educate

verb
ed·​u·​cate | \ˈe-jə-ˌkāt \
educated; educating

Definition of educate 

transitive verb

1a : to provide schooling for chose to educate their children at home

b : to train by formal instruction and supervised practice especially in a skill, trade, or profession

2a : to develop mentally, morally, or aesthetically especially by instruction

b : to provide with information : inform educating themselves about changes in the industry

3 : to persuade or condition to feel, believe, or act in a desired way educate the public to support our position

intransitive verb

: to educate a person or thing

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Choose the Right Synonym for educate

teach, instruct, educate, train, discipline, school mean to cause to acquire knowledge or skill. teach applies to any manner of imparting information or skill so that others may learn. taught us a lot about our planet instruct suggests methodical or formal teaching. instructs raw recruits in military drill educate implies development of the mind. more things than formal schooling serve to educate a person train stresses instruction and drill with a specific end in view. trained foreign pilots to operate the new aircraft discipline implies training in habits of order and precision. a disciplined mind school implies training or disciplining especially in what is hard to master. schooled the horse in five gaits

Examples of educate in a Sentence

Parents trust schools to educate their children. The job of our public schools is to educate.

Recent Examples on the Web

And like today, many in the 19th Century anti-vaccination movement hailed from large cities, were educated and earned a decent living. Sara Novak, Discover Magazine, "The Long History of America's Anti-Vaccination Movement," 24 Nov. 2018 For me, educating yourself on the issues that strike a passion within you has always been the foundation of activism and civic engagement. Hailey Colborn, Seventeen, "Miss Teen USA Hailey Colborn On Why You NEED To Get Out There and Vote," 25 Oct. 2018 What can people do to educate young people about the perils of this? Fox News, "Lynne Patton responds to Omarosa audio tape," 15 Aug. 2018 While highly educated African-Americans are now more successful than ever, the bottom appears to have fallen out for poor blacks. The Economist, "The wage gap between white and black men is growing wider," 5 July 2018 But good punchers were hard to find and usually better educated than their peers. Marie Hicks, The Verge, "The long history behind the Google Walkout," 9 Nov. 2018 The campaign's work, which includes planned legislation, educating consumers, and raising awareness about what happens during animal testing, is aimed at ending the practice of animal testing within five years. Lauren Rearick, Allure, "Unilever Announced Its Support of a Global Ban on Animal-Tested Cosmetics," 12 Oct. 2018 Volunteers of all political stripes, and those who own guns as well as those who do not, educate and advocate for keeping families safe. Kaitlin Menza, Redbook, "Everything You Need to Know Before Voting in the Midterm Elections," 10 Oct. 2018 But before Hello! West Hartford, the couple lived that mission of educating others about their Indonesian culture. Mikaela Porter, Courant Community, "Community Rallies Around West Hartford Man In Sanctuary Nearly Eight Months," 9 July 2018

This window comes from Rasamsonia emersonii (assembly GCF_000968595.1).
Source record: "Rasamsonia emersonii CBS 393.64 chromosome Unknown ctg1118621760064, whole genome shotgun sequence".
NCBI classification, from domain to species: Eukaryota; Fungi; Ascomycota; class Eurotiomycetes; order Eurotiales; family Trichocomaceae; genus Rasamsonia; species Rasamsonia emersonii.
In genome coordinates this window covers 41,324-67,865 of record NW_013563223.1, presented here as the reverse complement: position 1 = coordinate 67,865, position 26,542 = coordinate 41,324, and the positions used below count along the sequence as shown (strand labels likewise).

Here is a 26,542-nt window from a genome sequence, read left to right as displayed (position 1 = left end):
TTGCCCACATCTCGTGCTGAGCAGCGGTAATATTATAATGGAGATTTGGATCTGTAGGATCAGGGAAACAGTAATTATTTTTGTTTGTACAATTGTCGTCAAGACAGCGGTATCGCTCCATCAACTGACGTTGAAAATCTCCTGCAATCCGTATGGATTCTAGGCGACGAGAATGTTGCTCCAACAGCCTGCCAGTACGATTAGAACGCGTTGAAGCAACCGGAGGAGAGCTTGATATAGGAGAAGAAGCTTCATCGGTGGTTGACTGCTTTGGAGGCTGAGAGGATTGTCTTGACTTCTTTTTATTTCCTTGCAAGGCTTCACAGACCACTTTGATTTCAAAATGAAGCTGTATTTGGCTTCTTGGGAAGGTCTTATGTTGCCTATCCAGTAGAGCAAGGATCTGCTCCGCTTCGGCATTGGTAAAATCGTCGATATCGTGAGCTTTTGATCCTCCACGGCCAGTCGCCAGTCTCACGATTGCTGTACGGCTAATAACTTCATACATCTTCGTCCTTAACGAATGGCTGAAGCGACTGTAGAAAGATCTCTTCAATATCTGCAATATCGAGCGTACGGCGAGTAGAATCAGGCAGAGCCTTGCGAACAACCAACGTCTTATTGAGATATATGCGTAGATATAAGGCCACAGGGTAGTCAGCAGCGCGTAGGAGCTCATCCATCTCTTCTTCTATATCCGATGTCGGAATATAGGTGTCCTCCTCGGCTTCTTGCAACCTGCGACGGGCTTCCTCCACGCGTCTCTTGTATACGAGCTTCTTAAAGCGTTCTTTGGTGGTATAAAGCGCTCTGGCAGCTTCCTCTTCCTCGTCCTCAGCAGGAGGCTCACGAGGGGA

These example sentences are selected automatically from various online news sources to reflect current usage of the word 'educate.' Views expressed in the examples do not represent the opinion of Merriam-Webster or its editors. Send us feedback.

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First Known Use of educate

15th century, in the meaning defined at transitive sense 1a

History and Etymology for educate

Middle English, to rear, from Latin educatus, past participle of educare to rear, educate, from educere to lead forth — more at educe

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Dictionary Entries near educate

Educabilia

educable

educand

educate

educated

educatee

education

Statistics for educate

Last Updated

3 Dec 2018

Look-up Popularity

Time Traveler for educate

The first known use of educate was in the 15th century

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More Definitions for educate

educate

verb

English Language Learners Definition of educate

: to teach (someone) especially in a school, college, or university

: to give (someone) information about something : to train (someone) to do something

educate

verb
ed·​u·​cate | \ˈe-jə-ˌkāt \
educated; educating

Kids Definition of educate

1 : to provide schooling for Her parents are educating her at home.

2 : to develop the mind and morals of especially by formal instruction : teach Teachers work hard to educate their students.

3 : to provide with necessary information The public should be educated about how to save energy.

Other Words from educate

educator \ˈe-​jə-​ˌkā-​tər \ noun

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More from Merriam-Webster on educate

Rhyming Dictionary: Words that rhyme with educate

Thesaurus: All synonyms and antonyms for educate

Spanish Central: Translation of educate

Nglish: Translation of educate for Spanish Speakers

Britannica English: Translation of educate for Arabic Speakers

Comments on educate

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